If you didn't hear anything about Autism Awareness this past week, you must have been living in a cave somewhere in Pakistan with Osama Bin Laden.
You definitely don't watch TV. You probably don't have a Facebook page. And you probably don't know anyone with autism, though that is rare nowadays. With the CDC estimate of 1 out of 110 individuals (it's closer to 1 out of 90 for boys, and in New Jersey it's closer to 1 out of 84), it's pretty much 1 degree of autism separation. There is a very high liklihood that you are a parent, a sibling, an aunt, uncle, grandmother, grandfather, neighbor, co-worker or classmate of someone on the autism spectrum. You might just be married to someone with autism, which would explain your spouse's brilliant and quirky mind as well as his eccentric and sometimes difficult behaviors.
The United Nations General Assembly declared April 2 as World Autism Awareness Day. I got to thinking about this and whipped out something quick on my blog about how I've been autism aware since my son was diagnosed with autism way back in April of 1997. I'm also a contributing writer for Moms LA, so I wrote another essay about how Autism Awareness happens every month when you have a child with autism. For parents like us, autism awareness is something we live, breathe, wake up to and go to sleep with in each and every day, 365 days out of the year. I should also mention that this is true for the siblings of a brother or sister with autism, but Jacob is an only child so I don't have any perspective on this. A lot of times it runs in families, so I can only imagine what it would much harder it would have been if I had been a single working mom with two kids with autism. It certainly wouldn't have been double the fun, that much I know.
As I mentioned in my last month contribution, I'm the Program Director of the College Internship Prorgram that is opening this Fall in Long Beach. CIP is a comprehensive post-secondary support program for young men and women ages 18 to 26 with high-functioning autism, aspergers, and learning differences that includes a residential component, supports for an academic or career track as well as modules to address health, wellness, social, executive functioning, and sensory challenges with a program that is specifically tailored to the student's needs. Nothing like it exists in Southern California. This week, we had our premiere open house to introduce Long Beach CIP to the public, and it was attended by over 100 parents, prospective students and professionals. In the 25 years that CIP has existed, I don't think we've ever had a turn out this large. We're looking to open with 15 students, and I don't think that this will be a problem. Because of the comprehensive nature of CIP which includes a lot of one-on-one support, we're expensive so it's cost-prohibative for many families. But our Berkeley program is vendored by the East Bay Regional Center, and 60% of its students have most or all of their fees covered by the state. We're in the process of applying for vendorization with Harbor Regional Center, which covers the Long Beach area. It's looking positive that this will happen, and when it does, we may just have a waiting list of students before we even open our doors.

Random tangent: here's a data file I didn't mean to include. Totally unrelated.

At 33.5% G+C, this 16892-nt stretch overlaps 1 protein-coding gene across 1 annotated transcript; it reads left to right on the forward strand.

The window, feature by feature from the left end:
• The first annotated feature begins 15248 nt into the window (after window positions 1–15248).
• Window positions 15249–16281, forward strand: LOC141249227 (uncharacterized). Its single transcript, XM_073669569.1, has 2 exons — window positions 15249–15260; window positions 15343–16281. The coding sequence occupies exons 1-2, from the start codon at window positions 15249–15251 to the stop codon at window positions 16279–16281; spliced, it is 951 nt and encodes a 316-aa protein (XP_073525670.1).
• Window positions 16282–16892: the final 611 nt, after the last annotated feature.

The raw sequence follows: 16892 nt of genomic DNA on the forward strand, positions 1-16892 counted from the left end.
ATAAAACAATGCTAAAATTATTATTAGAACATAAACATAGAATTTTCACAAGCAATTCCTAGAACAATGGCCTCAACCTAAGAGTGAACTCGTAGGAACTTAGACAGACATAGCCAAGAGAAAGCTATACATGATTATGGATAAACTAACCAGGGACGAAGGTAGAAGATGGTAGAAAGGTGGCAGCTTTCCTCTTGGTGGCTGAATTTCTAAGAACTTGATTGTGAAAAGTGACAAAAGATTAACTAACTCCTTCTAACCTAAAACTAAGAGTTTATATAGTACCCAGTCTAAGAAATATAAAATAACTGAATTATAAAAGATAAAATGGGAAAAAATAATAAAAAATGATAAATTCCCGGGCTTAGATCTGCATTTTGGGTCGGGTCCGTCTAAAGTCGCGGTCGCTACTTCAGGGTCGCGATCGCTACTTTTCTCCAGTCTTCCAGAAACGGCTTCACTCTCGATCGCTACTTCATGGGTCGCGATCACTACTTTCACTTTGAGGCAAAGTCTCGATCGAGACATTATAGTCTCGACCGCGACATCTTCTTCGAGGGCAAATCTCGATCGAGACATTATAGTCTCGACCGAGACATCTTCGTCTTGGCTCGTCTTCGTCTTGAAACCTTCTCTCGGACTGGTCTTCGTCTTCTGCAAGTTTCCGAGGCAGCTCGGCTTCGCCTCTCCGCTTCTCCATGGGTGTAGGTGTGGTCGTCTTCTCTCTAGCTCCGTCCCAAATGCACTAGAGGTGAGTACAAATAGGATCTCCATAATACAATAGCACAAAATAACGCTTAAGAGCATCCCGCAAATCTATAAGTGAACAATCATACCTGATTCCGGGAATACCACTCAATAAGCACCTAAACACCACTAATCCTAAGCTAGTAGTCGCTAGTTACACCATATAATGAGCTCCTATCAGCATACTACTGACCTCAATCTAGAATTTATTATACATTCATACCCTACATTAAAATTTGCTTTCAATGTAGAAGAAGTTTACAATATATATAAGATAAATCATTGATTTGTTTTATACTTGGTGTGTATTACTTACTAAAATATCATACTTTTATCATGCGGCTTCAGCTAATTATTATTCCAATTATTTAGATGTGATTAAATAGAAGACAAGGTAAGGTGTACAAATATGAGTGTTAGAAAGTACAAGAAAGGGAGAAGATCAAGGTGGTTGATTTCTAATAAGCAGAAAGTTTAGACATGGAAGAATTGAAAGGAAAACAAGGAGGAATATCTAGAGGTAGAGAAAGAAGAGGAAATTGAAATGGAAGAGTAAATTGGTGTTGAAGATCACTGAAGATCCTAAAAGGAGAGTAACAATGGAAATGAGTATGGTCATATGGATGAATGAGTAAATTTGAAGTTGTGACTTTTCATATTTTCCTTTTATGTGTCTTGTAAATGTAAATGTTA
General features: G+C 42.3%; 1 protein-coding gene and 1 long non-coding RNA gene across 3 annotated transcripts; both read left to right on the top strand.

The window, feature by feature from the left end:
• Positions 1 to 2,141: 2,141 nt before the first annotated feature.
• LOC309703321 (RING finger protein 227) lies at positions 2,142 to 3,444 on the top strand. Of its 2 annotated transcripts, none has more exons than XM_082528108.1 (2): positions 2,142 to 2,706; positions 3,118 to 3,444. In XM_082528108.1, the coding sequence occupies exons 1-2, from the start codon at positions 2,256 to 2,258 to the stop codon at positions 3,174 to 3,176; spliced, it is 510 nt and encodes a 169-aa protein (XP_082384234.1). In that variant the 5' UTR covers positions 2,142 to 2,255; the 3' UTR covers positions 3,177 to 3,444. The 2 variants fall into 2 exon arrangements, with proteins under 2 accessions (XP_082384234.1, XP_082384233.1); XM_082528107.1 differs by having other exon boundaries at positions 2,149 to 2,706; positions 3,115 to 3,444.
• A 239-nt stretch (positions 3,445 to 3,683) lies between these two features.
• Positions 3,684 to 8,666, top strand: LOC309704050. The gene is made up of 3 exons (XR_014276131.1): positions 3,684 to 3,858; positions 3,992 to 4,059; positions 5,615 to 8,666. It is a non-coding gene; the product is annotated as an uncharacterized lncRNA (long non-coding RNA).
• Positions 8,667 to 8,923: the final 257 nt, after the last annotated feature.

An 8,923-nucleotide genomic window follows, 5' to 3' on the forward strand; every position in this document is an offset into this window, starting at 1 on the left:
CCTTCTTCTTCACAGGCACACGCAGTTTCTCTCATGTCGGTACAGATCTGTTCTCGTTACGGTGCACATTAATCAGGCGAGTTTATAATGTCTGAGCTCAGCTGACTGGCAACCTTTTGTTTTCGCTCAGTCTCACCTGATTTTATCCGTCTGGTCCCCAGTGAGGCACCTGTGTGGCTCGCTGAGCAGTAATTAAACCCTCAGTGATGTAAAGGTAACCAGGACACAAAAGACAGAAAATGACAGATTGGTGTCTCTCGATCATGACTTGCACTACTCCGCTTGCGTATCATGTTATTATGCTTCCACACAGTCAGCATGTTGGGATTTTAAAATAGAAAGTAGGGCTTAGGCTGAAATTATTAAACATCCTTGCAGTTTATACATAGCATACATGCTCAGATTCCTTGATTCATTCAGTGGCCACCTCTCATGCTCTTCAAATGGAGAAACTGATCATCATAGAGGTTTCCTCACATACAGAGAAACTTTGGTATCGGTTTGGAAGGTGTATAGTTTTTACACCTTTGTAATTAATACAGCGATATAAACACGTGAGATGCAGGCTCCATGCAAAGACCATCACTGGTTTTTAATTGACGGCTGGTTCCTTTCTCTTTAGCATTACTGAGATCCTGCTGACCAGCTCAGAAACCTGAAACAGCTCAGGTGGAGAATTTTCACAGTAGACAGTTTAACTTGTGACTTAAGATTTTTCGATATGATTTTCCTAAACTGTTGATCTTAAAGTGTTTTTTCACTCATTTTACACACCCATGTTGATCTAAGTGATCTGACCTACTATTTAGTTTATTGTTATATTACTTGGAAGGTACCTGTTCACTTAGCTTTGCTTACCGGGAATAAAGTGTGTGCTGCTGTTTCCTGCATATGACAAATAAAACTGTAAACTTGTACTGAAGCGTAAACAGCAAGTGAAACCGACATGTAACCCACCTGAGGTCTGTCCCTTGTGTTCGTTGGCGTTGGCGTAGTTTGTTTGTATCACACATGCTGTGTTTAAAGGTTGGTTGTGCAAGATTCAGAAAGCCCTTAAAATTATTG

Now that Jacob is 17 and is graduating from high school in two years, the issue of what he'll do after he exits the public school system is lurking just around the corner. And if I thought it was rough having to deal with IEPs, the coordination of doctors and speech therapy appointments, was I in for a surprise. Because finding the appropriate transition supports when he's a young adult is a cliff that he could very easily fall off.